theQuestion: Bombs or blankets — what’s the best strategy for Canada’s involvement in the Middle East?*
The 2003 U.S.-led invasion of Iraq was an unmitigated disaster. I was living down south during the 9/11 attacks and for the next 18 months watched from the inside as the American public was sold a war based on the false claim Saddam Hussein had amassed weapons of mass destruction.
I cringe just thinking about how an overwhelming majority of Americans bought the threat and gorged on the patriotic hype — thank goodness Canadians didn’t. At the time, the country supported then-Prime Minister Jean Chrétien sending troops to Afghanistan to fight al-Qaida, and rejecting calls from then-Canadian Alliance leader Stephen Harper to join the U.S. coalition in Iraq. The Canadian public was right both times.
Fast-forward to 2015 and the Mideast landscape has vastly changed. Iraq is not the same Iraq and the rationale for western involvement is different — however much it sounds the same. We can’t unscramble the eggs, so for some, it’s hard to differentiate between threats based on deceptions of the past and those based on the brutal realities of today.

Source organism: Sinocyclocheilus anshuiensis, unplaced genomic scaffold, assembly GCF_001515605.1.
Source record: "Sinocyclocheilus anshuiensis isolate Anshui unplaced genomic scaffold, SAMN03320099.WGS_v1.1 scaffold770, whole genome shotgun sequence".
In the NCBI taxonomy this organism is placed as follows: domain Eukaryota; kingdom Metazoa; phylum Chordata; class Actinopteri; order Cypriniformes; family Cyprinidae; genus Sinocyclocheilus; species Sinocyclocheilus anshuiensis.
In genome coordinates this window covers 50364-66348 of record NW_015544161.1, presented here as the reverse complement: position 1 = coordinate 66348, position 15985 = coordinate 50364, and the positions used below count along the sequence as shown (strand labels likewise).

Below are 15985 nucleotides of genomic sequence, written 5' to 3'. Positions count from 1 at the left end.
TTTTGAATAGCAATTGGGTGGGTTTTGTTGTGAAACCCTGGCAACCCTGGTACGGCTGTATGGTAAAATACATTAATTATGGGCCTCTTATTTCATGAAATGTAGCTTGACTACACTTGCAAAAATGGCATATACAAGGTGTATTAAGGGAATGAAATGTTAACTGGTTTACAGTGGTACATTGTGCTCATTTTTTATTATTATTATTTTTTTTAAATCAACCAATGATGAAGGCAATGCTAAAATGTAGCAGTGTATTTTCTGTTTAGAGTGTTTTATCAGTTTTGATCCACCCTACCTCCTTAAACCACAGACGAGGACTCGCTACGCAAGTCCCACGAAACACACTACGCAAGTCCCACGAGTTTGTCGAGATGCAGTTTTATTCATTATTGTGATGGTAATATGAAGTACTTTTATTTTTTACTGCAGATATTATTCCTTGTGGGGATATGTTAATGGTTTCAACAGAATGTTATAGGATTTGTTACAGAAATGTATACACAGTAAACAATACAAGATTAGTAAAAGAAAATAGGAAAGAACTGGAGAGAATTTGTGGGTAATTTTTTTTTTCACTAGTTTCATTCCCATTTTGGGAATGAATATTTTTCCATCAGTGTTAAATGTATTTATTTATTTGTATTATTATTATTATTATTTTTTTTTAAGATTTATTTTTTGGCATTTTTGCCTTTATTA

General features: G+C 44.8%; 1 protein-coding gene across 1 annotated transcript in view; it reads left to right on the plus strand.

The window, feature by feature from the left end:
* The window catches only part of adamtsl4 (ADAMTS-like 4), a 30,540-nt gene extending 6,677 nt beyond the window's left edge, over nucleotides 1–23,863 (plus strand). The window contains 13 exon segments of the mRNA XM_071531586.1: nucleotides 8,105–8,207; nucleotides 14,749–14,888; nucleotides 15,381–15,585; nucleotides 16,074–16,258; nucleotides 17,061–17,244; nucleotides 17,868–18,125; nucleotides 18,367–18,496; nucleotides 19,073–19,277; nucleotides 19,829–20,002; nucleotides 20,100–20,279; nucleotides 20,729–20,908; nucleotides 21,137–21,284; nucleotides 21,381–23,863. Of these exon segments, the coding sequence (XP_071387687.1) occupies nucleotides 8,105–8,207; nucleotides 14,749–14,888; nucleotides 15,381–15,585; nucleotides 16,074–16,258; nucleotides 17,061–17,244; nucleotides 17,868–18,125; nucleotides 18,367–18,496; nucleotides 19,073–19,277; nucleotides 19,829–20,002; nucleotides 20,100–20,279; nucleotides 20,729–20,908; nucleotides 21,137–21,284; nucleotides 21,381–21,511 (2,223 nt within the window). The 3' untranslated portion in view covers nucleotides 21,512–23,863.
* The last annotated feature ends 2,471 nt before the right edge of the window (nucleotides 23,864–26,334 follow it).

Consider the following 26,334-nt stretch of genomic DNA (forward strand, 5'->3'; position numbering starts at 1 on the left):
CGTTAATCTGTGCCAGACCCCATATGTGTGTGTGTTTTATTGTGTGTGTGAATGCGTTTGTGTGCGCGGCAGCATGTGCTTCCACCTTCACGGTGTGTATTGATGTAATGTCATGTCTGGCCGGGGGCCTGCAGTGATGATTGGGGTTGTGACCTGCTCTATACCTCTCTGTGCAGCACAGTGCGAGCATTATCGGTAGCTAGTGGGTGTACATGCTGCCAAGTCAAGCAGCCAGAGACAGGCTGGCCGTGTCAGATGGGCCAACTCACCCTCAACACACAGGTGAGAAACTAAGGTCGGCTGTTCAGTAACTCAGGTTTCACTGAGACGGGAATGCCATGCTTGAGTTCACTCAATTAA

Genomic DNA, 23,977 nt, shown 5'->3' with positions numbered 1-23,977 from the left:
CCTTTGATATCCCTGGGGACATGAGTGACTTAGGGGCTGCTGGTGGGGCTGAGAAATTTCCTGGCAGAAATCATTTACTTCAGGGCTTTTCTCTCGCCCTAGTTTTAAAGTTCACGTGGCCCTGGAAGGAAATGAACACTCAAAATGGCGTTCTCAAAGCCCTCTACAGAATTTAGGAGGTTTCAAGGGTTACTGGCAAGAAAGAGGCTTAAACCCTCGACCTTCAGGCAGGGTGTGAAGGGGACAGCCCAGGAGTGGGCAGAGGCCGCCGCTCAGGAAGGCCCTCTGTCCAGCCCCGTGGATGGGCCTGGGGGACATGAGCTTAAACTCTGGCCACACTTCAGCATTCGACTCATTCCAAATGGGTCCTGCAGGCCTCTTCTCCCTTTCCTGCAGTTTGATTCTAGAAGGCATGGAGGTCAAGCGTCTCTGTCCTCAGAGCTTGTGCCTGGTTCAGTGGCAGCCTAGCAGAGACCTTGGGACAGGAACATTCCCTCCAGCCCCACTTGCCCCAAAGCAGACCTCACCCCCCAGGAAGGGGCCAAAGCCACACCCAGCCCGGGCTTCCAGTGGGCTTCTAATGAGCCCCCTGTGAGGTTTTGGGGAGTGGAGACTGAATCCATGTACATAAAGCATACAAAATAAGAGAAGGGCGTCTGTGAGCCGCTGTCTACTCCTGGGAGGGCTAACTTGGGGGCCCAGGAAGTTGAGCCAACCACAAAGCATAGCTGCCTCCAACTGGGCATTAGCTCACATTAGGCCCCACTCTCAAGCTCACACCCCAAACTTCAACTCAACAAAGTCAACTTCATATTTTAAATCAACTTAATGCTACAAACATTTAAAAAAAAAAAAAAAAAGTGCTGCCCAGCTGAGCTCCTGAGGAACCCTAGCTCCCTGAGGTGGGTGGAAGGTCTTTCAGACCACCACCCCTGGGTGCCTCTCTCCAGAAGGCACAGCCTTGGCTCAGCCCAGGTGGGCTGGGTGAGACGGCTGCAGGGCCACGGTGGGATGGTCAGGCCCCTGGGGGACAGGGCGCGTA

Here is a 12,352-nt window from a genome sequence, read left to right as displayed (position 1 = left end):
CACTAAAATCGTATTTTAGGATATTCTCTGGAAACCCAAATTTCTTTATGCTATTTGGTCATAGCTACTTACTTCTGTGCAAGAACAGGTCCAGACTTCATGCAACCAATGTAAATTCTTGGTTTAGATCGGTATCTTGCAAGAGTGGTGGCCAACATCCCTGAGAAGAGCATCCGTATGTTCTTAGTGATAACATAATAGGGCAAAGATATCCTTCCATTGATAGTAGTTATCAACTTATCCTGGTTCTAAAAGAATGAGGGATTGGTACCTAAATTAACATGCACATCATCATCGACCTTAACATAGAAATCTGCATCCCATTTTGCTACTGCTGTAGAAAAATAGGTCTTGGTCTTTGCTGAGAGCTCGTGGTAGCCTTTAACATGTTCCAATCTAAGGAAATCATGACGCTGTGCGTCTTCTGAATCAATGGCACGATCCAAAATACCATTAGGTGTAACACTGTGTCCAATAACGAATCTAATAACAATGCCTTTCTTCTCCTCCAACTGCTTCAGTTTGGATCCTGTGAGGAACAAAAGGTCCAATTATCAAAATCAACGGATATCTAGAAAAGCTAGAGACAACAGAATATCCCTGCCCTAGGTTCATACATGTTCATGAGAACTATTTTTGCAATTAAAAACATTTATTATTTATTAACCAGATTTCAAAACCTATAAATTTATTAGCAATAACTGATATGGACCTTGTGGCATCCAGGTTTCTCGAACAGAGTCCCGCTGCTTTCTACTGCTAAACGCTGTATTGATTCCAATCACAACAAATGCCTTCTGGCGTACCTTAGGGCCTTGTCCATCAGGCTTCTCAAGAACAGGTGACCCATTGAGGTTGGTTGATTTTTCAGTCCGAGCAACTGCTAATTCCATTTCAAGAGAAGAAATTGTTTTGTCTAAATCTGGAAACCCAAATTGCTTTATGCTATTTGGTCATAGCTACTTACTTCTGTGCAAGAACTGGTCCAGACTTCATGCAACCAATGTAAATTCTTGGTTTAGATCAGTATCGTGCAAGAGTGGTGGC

Try as we might, the savage killings, beatings, rapes, torture and forced adherence to strict Sharia law committed by the Islamic State are not something the West can simply wish away.
As the federal election draws closer, Canadians must again carefully consider the options for our country’s involvement in Mideast conflict. Some argue to do nothing at all. Conflicts in the Middle East are ongoing and if fighters want to kill each other over territory, tribe and tradition, then so be it. This is a myopic view.
I am no Western apologist for radical Islam and I fear far too many Canadians are. We cannot afford to bury our heads in the sand and fool ourselves into thinking we are not at war with a brutal enemy who seeks to not only kill, but destroy our way of life.
Many scoff at this type of thinking and it’s no wonder that those who do also refuse to honestly identify and woefully underestimate the enemy.
The choices are stark. Send more bombs to fight ISIS or choose to send blankets instead. While Canada has a cherished reputation for providing humanitarian aid to those in crisis, we also have a proud history fighting the monstrous to protect the free world.